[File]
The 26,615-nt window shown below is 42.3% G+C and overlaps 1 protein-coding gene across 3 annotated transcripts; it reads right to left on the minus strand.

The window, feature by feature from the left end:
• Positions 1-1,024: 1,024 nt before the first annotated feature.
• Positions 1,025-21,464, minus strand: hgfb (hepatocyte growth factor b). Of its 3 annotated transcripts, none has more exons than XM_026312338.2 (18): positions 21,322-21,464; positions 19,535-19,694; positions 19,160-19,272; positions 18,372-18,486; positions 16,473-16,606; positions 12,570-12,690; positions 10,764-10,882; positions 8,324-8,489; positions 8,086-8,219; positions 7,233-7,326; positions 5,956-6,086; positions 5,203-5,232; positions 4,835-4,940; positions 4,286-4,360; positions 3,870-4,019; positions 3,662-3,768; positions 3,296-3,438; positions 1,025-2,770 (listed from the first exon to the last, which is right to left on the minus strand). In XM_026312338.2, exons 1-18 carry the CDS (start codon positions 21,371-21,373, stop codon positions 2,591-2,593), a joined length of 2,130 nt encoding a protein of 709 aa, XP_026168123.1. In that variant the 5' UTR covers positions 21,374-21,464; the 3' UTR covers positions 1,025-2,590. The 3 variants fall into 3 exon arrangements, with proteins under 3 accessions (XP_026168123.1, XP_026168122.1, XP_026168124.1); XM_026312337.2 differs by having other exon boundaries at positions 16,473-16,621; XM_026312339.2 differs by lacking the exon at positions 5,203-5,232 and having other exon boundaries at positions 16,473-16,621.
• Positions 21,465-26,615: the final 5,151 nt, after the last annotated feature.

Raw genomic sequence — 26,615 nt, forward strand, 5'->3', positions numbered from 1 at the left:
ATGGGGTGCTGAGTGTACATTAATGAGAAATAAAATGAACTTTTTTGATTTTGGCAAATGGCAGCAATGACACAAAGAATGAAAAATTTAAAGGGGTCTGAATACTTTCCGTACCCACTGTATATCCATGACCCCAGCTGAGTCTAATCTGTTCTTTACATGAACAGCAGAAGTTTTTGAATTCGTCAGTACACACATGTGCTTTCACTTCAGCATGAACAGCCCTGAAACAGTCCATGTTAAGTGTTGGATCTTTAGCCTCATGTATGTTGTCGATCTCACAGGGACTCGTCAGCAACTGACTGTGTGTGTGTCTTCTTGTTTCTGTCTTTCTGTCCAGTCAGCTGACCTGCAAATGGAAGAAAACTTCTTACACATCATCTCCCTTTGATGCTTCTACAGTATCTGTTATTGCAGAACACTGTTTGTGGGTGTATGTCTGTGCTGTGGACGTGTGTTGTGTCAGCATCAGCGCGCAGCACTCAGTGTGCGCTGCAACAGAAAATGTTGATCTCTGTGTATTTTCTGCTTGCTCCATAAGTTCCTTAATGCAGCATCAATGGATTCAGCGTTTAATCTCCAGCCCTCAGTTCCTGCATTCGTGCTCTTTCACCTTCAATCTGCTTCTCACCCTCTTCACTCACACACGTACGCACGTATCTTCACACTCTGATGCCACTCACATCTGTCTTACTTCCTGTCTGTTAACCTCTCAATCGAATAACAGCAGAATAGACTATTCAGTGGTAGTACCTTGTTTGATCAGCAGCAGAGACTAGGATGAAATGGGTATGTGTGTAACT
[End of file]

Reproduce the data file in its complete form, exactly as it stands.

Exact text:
The 26,615-nt window shown below is 42.3% G+C and overlaps 1 protein-coding gene across 3 annotated transcripts; it reads right to left on the minus strand.

The window, feature by feature from the left end:
• Positions 1-1,024: 1,024 nt before the first annotated feature.
• Positions 1,025-21,464, minus strand: hgfb (hepatocyte growth factor b). Of its 3 annotated transcripts, none has more exons than XM_026312338.2 (18): positions 21,322-21,464; positions 19,535-19,694; positions 19,160-19,272; positions 18,372-18,486; positions 16,473-16,606; positions 12,570-12,690; positions 10,764-10,882; positions 8,324-8,489; positions 8,086-8,219; positions 7,233-7,326; positions 5,956-6,086; positions 5,203-5,232; positions 4,835-4,940; positions 4,286-4,360; positions 3,870-4,019; positions 3,662-3,768; positions 3,296-3,438; positions 1,025-2,770 (listed from the first exon to the last, which is right to left on the minus strand). In XM_026312338.2, exons 1-18 carry the CDS (start codon positions 21,371-21,373, stop codon positions 2,591-2,593), a joined length of 2,130 nt encoding a protein of 709 aa, XP_026168123.1. In that variant the 5' UTR covers positions 21,374-21,464; the 3' UTR covers positions 1,025-2,590. The 3 variants fall into 3 exon arrangements, with proteins under 3 accessions (XP_026168123.1, XP_026168122.1, XP_026168124.1); XM_026312337.2 differs by having other exon boundaries at positions 16,473-16,621; XM_026312339.2 differs by lacking the exon at positions 5,203-5,232 and having other exon boundaries at positions 16,473-16,621.
• Positions 21,465-26,615: the final 5,151 nt, after the last annotated feature.

Raw genomic sequence — 26,615 nt, forward strand, 5'->3', positions numbered from 1 at the left:
ATGGGGTGCTGAGTGTACATTAATGAGAAATAAAATGAACTTTTTTGATTTTGGCAAATGGCAGCAATGACACAAAGAATGAAAAATTTAAAGGGGTCTGAATACTTTCCGTACCCACTGTATATCCATGACCCCAGCTGAGTCTAATCTGTTCTTTACATGAACAGCAGAAGTTTTTGAATTCGTCAGTACACACATGTGCTTTCACTTCAGCATGAACAGCCCTGAAACAGTCCATGTTAAGTGTTGGATCTTTAGCCTCATGTATGTTGTCGATCTCACAGGGACTCGTCAGCAACTGACTGTGTGTGTGTCTTCTTGTTTCTGTCTTTCTGTCCAGTCAGCTGACCTGCAAATGGAAGAAAACTTCTTACACATCATCTCCCTTTGATGCTTCTACAGTATCTGTTATTGCAGAACACTGTTTGTGGGTGTATGTCTGTGCTGTGGACGTGTGTTGTGTCAGCATCAGCGCGCAGCACTCAGTGTGCGCTGCAACAGAAAATGTTGATCTCTGTGTATTTTCTGCTTGCTCCATAAGTTCCTTAATGCAGCATCAATGGATTCAGCGTTTAATCTCCAGCCCTCAGTTCCTGCATTCGTGCTCTTTCACCTTCAATCTGCTTCTCACCCTCTTCACTCACACACGTACGCACGTATCTTCACACTCTGATGCCACTCACATCTGTCTTACTTCCTGTCTGTTAACCTCTCAATCGAATAACAGCAGAATAGACTATTCAGTGGTAGTACCTTGTTTGATCAGCAGCAGAGACTAGGATGAAATGGGTATGTGTGTAACT